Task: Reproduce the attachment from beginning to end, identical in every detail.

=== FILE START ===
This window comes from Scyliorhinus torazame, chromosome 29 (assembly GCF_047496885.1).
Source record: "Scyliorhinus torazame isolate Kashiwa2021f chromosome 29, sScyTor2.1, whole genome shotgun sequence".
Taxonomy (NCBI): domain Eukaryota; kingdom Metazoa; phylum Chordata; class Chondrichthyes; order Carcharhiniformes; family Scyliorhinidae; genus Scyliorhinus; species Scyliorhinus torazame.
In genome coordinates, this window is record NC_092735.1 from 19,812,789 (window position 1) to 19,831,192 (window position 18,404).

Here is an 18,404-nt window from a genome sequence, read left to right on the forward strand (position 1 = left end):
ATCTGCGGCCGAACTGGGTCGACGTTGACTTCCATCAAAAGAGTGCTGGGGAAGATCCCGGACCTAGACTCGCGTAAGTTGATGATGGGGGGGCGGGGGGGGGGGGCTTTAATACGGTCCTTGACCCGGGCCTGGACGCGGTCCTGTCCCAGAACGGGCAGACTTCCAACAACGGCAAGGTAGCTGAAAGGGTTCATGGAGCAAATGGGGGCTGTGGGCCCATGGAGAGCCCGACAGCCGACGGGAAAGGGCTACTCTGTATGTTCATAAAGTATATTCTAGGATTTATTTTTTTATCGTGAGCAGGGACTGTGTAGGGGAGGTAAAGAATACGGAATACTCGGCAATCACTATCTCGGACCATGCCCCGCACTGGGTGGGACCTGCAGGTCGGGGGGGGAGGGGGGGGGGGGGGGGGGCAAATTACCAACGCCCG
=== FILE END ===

This window comes from Scyliorhinus torazame, chromosome 29 (assembly GCF_047496885.1).
Source record: "Scyliorhinus torazame isolate Kashiwa2021f chromosome 29, sScyTor2.1, whole genome shotgun sequence".
Taxonomy (NCBI): domain Eukaryota; kingdom Metazoa; phylum Chordata; class Chondrichthyes; order Carcharhiniformes; family Scyliorhinidae; genus Scyliorhinus; species Scyliorhinus torazame.
In genome coordinates, this window is record NC_092735.1 from 19,812,789 (window position 1) to 19,831,192 (window position 18,404).

Here is an 18,404-nt window from a genome sequence, read left to right on the forward strand (position 1 = left end):
ATCTGCGGCCGAACTGGGTCGACGTTGACTTCCATCAAAAGAGTGCTGGGGAAGATCCCGGACCTAGACTCGCGTAAGTTGATGATGGGGGGGCGGGGGGGGGGGGCTTTAATACGGTCCTTGACCCGGGCCTGGACGCGGTCCTGTCCCAGAACGGGCAGACTTCCAACAACGGCAAGGTAGCTGAAAGGGTTCATGGAGCAAATGGGGGCTGTGGGCCCATGGAGAGCCCGACAGCCGACGGGAAAGGGCTACTCTGTATGTTCATAAAGTATATTCTAGGATTTATTTTTTTATCGTGAGCAGGGACTGTGTAGGGGAGGTAAAGAATACGGAATACTCGGCAATCACTATCTCGGACCATGCCCCGCACTGGGTGGGACCTGCAGGTCGGGGGGGGAGGGGGGGGGGGGGGGGGGCAAATTACCAACGCCCG